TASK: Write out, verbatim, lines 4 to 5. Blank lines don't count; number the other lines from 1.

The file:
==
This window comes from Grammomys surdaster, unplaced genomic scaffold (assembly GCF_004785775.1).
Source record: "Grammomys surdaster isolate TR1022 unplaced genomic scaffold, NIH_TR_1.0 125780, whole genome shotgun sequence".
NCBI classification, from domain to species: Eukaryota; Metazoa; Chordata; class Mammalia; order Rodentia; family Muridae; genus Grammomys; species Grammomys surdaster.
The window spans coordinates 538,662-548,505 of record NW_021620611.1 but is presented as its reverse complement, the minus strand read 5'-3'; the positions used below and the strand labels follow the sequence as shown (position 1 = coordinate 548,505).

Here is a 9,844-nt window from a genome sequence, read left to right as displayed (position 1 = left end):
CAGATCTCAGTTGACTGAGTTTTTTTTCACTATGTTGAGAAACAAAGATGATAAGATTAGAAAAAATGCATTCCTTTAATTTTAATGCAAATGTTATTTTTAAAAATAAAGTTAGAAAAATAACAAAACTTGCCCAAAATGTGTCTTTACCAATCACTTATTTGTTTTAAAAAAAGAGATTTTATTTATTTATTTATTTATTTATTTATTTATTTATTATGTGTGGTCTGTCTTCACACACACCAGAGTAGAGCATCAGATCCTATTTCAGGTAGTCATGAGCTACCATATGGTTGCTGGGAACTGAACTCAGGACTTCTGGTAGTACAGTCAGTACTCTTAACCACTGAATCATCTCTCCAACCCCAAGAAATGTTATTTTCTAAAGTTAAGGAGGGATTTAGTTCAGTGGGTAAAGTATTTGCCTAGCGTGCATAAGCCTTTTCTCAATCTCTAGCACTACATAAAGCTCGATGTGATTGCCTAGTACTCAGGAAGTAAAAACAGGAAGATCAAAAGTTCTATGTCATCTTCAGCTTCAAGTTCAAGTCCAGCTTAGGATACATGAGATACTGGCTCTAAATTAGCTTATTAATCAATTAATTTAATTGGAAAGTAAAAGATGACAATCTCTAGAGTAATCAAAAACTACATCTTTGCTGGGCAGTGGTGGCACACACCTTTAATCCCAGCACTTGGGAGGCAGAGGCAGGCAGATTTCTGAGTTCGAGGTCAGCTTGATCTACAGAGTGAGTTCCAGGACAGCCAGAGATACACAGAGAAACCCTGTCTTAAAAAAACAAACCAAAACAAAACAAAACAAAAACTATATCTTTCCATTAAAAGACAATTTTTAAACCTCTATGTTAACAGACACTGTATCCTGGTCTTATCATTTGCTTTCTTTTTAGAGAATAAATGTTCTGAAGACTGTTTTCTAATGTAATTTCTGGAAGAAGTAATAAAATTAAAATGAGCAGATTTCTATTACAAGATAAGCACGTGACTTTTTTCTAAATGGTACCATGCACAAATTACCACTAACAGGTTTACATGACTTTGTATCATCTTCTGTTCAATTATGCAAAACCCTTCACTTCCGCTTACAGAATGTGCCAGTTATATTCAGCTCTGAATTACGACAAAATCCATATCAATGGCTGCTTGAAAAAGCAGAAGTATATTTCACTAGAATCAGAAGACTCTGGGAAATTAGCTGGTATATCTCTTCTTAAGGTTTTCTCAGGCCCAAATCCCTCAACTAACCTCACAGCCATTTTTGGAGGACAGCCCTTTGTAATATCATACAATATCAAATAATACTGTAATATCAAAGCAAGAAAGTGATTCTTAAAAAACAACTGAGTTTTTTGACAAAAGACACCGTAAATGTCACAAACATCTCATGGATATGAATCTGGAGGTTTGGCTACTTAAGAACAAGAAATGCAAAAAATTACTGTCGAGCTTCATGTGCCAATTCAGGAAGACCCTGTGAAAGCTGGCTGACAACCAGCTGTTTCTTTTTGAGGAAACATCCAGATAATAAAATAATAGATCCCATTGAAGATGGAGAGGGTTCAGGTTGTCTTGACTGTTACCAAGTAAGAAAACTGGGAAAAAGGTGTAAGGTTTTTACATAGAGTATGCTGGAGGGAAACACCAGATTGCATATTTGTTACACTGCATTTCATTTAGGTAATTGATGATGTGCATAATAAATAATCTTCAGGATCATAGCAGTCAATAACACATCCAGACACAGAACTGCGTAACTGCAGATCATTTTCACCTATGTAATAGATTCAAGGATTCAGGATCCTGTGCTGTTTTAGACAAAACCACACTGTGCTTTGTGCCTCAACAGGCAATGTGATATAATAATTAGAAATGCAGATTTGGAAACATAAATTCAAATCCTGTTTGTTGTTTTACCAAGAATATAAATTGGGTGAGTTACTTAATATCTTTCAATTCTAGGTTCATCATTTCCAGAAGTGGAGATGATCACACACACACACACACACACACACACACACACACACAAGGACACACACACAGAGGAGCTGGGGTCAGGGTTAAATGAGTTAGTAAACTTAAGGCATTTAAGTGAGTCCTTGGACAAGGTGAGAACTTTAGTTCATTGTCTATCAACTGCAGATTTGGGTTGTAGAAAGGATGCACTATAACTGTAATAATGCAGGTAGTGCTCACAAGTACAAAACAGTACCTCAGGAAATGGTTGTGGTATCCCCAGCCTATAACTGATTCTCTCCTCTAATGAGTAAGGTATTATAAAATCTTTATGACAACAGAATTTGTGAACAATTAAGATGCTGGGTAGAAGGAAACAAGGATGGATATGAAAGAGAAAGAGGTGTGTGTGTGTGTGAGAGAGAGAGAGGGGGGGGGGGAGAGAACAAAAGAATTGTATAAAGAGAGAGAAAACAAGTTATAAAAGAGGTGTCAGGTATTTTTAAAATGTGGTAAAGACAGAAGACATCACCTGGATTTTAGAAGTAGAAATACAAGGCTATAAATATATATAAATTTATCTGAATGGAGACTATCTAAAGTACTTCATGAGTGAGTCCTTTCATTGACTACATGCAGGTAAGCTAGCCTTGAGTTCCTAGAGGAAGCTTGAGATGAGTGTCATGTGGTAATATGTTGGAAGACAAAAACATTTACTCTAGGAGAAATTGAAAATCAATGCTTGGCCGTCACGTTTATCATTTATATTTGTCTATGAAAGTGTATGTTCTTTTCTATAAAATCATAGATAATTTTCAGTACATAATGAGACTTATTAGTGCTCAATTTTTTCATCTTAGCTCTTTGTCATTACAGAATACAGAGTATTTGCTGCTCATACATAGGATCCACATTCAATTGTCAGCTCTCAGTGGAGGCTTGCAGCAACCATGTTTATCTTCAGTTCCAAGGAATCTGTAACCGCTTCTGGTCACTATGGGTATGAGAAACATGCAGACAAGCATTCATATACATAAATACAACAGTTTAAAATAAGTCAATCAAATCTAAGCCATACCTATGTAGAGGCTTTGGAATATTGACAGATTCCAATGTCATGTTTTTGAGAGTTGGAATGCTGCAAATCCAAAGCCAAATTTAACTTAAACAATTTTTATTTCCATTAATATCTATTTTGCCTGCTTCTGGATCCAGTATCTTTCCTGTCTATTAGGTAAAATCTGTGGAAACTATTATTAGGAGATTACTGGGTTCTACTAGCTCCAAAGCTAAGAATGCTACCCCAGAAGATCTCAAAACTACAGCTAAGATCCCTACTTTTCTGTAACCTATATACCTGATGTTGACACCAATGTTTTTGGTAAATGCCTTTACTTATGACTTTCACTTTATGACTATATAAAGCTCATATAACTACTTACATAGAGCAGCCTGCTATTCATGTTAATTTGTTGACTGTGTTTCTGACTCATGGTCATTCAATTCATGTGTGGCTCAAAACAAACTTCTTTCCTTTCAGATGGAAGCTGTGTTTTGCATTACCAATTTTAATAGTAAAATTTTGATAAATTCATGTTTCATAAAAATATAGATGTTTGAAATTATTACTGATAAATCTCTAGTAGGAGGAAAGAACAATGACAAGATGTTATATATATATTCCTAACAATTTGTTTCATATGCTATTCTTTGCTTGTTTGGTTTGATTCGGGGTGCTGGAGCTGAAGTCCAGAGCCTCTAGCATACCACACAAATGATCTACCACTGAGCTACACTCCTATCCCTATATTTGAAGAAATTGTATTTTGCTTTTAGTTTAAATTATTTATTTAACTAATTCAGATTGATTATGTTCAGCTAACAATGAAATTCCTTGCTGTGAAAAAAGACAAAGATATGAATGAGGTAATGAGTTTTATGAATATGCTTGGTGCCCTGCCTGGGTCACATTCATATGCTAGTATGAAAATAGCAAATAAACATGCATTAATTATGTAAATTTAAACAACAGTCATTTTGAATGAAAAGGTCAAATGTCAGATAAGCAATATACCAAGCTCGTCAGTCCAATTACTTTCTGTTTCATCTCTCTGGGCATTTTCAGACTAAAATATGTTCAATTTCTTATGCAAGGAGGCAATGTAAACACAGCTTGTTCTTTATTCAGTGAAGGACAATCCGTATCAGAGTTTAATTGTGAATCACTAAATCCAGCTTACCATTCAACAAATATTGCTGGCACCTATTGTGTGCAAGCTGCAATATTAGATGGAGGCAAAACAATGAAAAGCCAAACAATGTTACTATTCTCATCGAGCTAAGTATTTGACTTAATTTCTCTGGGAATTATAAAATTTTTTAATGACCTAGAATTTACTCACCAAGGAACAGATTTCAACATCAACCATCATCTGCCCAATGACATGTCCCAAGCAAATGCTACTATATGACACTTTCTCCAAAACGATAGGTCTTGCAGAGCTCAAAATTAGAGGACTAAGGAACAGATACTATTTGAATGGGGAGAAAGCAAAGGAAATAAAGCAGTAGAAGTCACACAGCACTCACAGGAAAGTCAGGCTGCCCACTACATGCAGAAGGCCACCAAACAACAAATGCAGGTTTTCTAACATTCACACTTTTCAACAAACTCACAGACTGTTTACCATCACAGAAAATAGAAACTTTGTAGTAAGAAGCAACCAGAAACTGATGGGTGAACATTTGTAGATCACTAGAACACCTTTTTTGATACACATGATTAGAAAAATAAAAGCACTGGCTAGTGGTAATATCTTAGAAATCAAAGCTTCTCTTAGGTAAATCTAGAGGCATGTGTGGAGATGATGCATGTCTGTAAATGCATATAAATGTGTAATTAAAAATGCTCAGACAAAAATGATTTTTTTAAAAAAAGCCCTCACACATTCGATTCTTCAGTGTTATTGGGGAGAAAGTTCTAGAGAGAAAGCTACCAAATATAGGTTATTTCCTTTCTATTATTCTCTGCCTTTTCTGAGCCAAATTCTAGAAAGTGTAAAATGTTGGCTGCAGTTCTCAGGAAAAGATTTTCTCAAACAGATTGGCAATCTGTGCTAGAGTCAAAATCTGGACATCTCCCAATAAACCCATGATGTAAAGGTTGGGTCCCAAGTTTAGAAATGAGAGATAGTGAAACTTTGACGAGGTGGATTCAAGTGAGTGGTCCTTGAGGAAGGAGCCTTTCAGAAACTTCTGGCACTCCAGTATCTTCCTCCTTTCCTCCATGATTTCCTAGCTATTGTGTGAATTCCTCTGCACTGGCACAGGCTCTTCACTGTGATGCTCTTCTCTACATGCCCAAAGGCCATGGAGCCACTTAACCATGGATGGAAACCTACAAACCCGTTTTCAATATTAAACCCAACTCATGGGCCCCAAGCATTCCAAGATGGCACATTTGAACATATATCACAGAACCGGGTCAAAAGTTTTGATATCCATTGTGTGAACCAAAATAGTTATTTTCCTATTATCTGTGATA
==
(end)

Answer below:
The window spans coordinates 538,662-548,505 of record NW_021620611.1 but is presented as its reverse complement, the minus strand read 5'-3'; the positions used below and the strand labels follow the sequence as shown (position 1 = coordinate 548,505).

Here is a 9,844-nt window from a genome sequence, read left to right as displayed (position 1 = left end):